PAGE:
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Students and teachers in the 2017 Joint Science and Technology Institute took part in research projects in a variety of scientific disciplines.
High School Student Projects
Fused Deposition Modeling Based 3D Printing
Fused deposition modeling is used for 3D prototyping in additive manufacturing. Students will each build a 3D printer, learning the corresponding electronics and construction. Student will trouble shoot the assembly and calibrate all components. Students will learn a CAD program to engineer and 3D print their own designs.
Environmental Water Quality
The Chesapeake Bay watershed includes the states of Pennsylvania, Maryland, Delaware and Virginia as well as the District of Columbia. Runoff from land, storm water, and wastewater treatment plants contribute to the water in the stream and rivers which flow into the bay impacting the ecosystems found there. Too much of any pollutants from the various water sources can have a negative effect on the bay, causing the depletion of necessary oxygen and the death of the fish and the overall life in the bay. Students will collect water samples from several locations in the Chesapeake Watershed and analyze them for nitrate, ammonia, phosphate, and bacteria. Based on the measurements, students will be able to piece together how human and natural activity can impact the Bay's ecosystem.
Rapid Prototyping & Military Packaging
Students will design, build and test unique items and their packaging against the rugged military environment. Working with engineers and specialists from Advance Design & Manufacturing, the students will use SolidWorks, 3D printing, and other rapid prototyping technologies to analyze, model and build Widgets. Students will select from military specification packaging materials to protect their Widgets, and test both prototypes and packaging against the extreme conditions encountered by military material.
Mathematics and Modeling Mania
Students will be introduced to the statistics and math modeling used by Operations Research (OR) analysts for a variety of tasks. Starting with the basics of probability, statistics and the modeling of a physical system, we will then move into some hands-on experiments with statapults (catapult). This provides a physical setting for students to apply statistics and design of experiments--important components in generating and analyzing data for model development. Student will conduct toxicology modeling, and a simplified model for disease propagation as a simulation to demonstrate how various pathogen parameters and countermeasures impact the worldwide spread of a contagion. Students will be given a primer on how several real-world diseases behave then given the option to enhance their pathogen of choice to more fully infect the world in the simulation. The second phase of this project will introduce the math and science behind coordinate systems, navigation (including GPS), meteorology, and simplified atmospheric transport and dispersion of pollutants/hazards. We will then use the Hazard Prediction and Assessment Capability (HPAC) simulation from the Defense Threat Reduction Agency (DTRA) to examine what might happen from various kinds of chemical, biological, radiological, and nuclear (CBRN) releases at locations near and dear to the students. Rounding out their experience will be some introductions to various methods for individual protection from CBRN hazards, computing hardware, and binary math.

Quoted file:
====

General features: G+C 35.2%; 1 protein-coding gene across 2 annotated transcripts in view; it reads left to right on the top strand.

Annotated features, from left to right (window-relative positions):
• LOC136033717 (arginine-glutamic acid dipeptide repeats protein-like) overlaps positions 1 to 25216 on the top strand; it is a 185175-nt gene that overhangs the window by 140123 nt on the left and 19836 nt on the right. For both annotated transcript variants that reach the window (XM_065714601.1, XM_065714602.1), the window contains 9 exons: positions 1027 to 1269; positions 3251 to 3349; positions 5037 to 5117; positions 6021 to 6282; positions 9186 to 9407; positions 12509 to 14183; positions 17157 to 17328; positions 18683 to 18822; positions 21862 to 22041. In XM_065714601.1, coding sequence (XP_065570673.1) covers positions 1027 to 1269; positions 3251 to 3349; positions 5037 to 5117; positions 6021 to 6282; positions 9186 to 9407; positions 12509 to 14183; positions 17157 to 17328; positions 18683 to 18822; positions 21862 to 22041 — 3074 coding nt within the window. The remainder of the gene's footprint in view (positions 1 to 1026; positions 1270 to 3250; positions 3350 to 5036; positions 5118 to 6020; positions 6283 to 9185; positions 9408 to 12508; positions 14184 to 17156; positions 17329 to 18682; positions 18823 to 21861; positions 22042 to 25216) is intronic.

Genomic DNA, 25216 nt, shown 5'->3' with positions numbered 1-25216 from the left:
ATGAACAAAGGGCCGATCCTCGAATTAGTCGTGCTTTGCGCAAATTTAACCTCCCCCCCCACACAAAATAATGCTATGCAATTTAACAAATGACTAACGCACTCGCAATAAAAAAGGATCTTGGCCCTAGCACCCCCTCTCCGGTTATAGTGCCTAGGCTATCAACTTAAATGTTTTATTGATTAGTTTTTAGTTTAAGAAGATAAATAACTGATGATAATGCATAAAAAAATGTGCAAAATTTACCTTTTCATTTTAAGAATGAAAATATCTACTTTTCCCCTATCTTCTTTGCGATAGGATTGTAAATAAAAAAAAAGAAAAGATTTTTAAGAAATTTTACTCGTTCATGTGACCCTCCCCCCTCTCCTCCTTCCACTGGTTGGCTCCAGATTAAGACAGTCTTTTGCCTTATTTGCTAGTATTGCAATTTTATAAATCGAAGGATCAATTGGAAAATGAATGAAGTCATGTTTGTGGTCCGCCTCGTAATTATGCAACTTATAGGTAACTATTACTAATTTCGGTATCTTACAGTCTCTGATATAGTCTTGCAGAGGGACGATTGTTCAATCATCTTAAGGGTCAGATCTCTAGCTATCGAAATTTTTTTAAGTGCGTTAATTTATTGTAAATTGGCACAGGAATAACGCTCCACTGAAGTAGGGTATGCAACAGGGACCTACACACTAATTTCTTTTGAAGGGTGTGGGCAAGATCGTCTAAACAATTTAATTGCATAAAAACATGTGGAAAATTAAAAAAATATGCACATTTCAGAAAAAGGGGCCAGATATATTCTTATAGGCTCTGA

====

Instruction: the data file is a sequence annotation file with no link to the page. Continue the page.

The field of robotics is growing by leaps and bounds: from movie props to performing delicate surgeries. As an introduction to robotics, students will explore the gambit of emerging trends and future applications in the industry including traditional uses like welding and high speed sortation through to drones and humanoids. Students will then get hands-on by designing, building, and programming robots to score points in a competition. The basic engineering principles from mechanical design and assembly to algorithms and coding will also be introduced.
Raspberry Pi is a small, inexpensive, and low-power Linux computer. It is a very flexible machine and is an inexpensive way to access a relatively large amount of computer power. Students will build a Raspberry Pi computer, learn to program, and interact with electronics they design. Students will be able to connect a wide range of sensors, motors, and USB devices to create unique devices that respond to and control the physical world using the Raspberry Pi.
Motorized Droplet Actuation System (Exploring Engineering through Hopping the Droplets)
Motorized droplet actuation system is used to manipulate the droplets on a superhydrophobic surface (created on plastic sheets) by gravitational forces and mechanical agitation. The superhydrophobic plastic sheets are further printed with unique symbols using a hydrophilic ink. A microcontroller controls the direction and timing of two stepper motors which, in turn, provide mechanical agitation for droplet transport. Droplets remain confined to the hydrophilic symbols, and are able to ‘hop’ to neighboring symbols by gravity when the surface is agitated and tilted to a certain degree. Using this basic principle, the following droplet operations can be performed: transport of single and multiple droplets, transport of larger-volume droplets, merging and mixing of multiple droplets, dispensing of fixed-volume droplets from a large droplet or liquid reservoir, and one-directional movement of droplets. 1. The system comprises three structural components: base, column, and stage with plastic sheet. The base is physically screwed to the column. A universal joint connects the column to the stage. A microcontroller interfaces with two stepper motors (attached with individual timing belts) and controls the mechanical tilting of the stage. The plastic sheet is taped on the top of the stage. 2. A plastic sheet is spray-coated with a superhydrophobic chemical and printed with hydrophilic symbols using an inkjet printer 3. A graphical user interface (GUI) software is developed in Matlab to remotely access and control the mechanical movement of the droplet actuation system.